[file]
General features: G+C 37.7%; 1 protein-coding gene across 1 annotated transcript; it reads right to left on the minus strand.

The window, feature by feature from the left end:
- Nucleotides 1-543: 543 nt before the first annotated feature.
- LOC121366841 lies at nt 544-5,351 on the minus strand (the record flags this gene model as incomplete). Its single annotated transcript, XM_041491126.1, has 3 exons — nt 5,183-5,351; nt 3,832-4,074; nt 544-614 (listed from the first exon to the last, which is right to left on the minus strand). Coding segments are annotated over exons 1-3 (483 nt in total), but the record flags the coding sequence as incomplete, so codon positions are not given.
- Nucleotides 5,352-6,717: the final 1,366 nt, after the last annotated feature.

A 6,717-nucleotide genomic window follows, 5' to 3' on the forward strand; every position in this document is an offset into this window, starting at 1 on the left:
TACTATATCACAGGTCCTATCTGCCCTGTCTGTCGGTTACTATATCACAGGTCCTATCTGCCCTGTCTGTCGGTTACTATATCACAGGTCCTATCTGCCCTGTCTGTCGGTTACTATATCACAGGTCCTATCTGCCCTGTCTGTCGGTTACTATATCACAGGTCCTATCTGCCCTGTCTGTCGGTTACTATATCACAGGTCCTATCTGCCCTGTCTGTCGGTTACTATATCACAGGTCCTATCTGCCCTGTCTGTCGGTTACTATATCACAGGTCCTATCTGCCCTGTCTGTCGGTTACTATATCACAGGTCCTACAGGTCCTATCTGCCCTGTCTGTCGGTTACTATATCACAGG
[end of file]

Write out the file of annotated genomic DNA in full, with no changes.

General features: G+C 37.7%; 1 protein-coding gene across 1 annotated transcript; it reads right to left on the minus strand.

The window, feature by feature from the left end:
- Nucleotides 1-543: 543 nt before the first annotated feature.
- LOC121366841 lies at nt 544-5,351 on the minus strand (the record flags this gene model as incomplete). Its single annotated transcript, XM_041491126.1, has 3 exons — nt 5,183-5,351; nt 3,832-4,074; nt 544-614 (listed from the first exon to the last, which is right to left on the minus strand). Coding segments are annotated over exons 1-3 (483 nt in total), but the record flags the coding sequence as incomplete, so codon positions are not given.
- Nucleotides 5,352-6,717: the final 1,366 nt, after the last annotated feature.

A 6,717-nucleotide genomic window follows, 5' to 3' on the forward strand; every position in this document is an offset into this window, starting at 1 on the left:
TACTATATCACAGGTCCTATCTGCCCTGTCTGTCGGTTACTATATCACAGGTCCTATCTGCCCTGTCTGTCGGTTACTATATCACAGGTCCTATCTGCCCTGTCTGTCGGTTACTATATCACAGGTCCTATCTGCCCTGTCTGTCGGTTACTATATCACAGGTCCTATCTGCCCTGTCTGTCGGTTACTATATCACAGGTCCTATCTGCCCTGTCTGTCGGTTACTATATCACAGGTCCTATCTGCCCTGTCTGTCGGTTACTATATCACAGGTCCTATCTGCCCTGTCTGTCGGTTACTATATCACAGGTCCTACAGGTCCTATCTGCCCTGTCTGTCGGTTACTATATCACAGG